Hunter Army Airfield, GA Image 1
    Hunter Army Airfield, GA Image 2

    Hunter Army Airfield, GA History

    In 1929, a General Aviation Committee of the Savannah City Council saw the bright future of aviation and recommended a 730 acre tract of land be purchased for what would eventually become Hunter Army Airfield. It originally opened in September of 1929 as the Savannah Municipal Airport. This became a part of the Eastern Air Transport Incorporated air route in 1931 and was celebrated by the mayor's daughter christening an 18-passenger Curtiss Condor II with a bottle of Savannah River water.

    It was not until 1940 that the airport was renamed Hunter Municipal Airfield in honor of Savannah native and WWI pilot Lieutenant Colonel Frank O'Driscoll Hunter during Savannah Aviation Week. Official approval was soon given to build a base at Hunter and the airfield was renamed Savannah Air Base in 1941 during the base dedication. It served as an operational training unit during the war years and afterward, in 1946, was given back to the city of Savannah for civilian use.

    However, the 2nd Bomb Wing was moved to Savannah and it was soon realized that the now civilian base was not a proper environment to house a bomb wing. The city traded the airfield back to the Air Force and the government bought an additional 3,500 acres around Hunter Air Force Base for future expansion, additional barracks housing, office space, security perimeter, and flight range.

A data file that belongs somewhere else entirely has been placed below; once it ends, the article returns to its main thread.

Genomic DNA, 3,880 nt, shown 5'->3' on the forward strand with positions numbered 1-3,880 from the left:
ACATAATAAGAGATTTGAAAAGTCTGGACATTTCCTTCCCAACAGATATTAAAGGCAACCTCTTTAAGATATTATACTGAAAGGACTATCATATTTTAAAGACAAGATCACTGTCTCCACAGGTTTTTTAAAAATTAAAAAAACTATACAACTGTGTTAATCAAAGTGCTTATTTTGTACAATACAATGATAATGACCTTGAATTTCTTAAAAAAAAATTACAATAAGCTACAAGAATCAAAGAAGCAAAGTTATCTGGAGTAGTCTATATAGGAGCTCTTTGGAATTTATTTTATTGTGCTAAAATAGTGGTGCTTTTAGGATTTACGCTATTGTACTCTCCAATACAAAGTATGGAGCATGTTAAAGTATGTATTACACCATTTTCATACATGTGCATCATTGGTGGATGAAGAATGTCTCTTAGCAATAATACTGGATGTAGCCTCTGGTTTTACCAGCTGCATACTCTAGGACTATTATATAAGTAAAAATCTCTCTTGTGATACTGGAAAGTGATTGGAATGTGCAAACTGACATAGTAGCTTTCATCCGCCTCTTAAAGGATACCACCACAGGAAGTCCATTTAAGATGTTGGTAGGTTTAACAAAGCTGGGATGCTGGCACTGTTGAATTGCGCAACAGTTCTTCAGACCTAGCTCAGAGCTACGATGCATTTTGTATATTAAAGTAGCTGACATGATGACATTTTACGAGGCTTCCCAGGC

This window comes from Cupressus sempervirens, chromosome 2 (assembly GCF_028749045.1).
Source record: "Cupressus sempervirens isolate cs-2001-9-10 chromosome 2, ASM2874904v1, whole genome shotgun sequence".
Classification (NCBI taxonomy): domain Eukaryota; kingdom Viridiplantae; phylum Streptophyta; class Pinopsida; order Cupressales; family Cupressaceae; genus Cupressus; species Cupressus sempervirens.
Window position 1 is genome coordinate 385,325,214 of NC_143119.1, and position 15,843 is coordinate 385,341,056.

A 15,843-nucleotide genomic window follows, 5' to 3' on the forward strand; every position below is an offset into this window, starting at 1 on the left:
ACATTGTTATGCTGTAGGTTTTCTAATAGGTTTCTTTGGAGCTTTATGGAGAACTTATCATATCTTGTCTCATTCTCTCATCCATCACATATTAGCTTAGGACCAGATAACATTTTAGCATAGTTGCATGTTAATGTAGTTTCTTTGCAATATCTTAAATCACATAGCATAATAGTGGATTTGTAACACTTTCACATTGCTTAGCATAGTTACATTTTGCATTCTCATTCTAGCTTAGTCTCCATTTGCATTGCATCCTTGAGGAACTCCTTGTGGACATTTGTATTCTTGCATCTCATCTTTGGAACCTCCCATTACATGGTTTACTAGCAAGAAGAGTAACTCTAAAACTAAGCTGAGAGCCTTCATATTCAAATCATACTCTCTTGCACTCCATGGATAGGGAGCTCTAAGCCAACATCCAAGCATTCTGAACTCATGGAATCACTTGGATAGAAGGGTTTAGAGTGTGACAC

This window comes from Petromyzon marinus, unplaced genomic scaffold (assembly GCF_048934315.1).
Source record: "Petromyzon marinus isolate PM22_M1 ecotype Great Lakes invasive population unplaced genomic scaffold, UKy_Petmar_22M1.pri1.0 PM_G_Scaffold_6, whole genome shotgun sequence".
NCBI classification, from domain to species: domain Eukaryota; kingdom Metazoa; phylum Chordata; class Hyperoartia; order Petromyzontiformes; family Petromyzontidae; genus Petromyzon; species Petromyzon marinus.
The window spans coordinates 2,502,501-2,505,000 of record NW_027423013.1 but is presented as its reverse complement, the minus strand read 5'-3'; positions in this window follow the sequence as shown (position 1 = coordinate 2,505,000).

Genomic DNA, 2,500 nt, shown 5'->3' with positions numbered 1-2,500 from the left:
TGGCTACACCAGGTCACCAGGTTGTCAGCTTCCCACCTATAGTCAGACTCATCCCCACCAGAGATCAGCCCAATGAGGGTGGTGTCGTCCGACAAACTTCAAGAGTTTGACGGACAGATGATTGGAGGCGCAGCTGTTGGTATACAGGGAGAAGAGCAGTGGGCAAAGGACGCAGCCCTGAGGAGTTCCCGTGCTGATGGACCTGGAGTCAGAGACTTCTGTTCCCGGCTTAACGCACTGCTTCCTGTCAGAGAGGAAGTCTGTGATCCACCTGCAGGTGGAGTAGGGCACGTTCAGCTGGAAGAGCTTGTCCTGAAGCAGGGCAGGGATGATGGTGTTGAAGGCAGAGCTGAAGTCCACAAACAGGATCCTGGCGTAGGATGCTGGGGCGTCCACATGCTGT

In 1966, the DoD scheduled Hunter and 94 other bases to be closed, but the Army Aviation School at Fort Rucker was soon at capacity. The Secretary of Defense had approved the training of more helicopter pilots and Hunter was turned over to the Army to take over the additional pilot training. The headquarters of U.S. Army Aviation School Element, which provided training for fixed-wing pilots, was moved from nearby Fort Stewart to Hunter. In 1967, the facilities of Fort Stewart and Hunter Army Airfield were combined and redesignated as the U.S. Army Flight Training Center.

    After two years on caretaker status, Hunter reopened in 1975 for the reactivation of the 24th Infantry Division (Mechanized) at Fort Stewart. This became part of the Rapid Deployment Force in 1980 thanks to its deep-water port, 11,340 ft runway, the longest east of the Mississippi River, and its extensive railroad and roads system. There are currently 5,000 soldiers at Hunter and the airfield is shared with that of Coast Guard Air Station Savannah, the largest helicopter unit in the Coast Guard.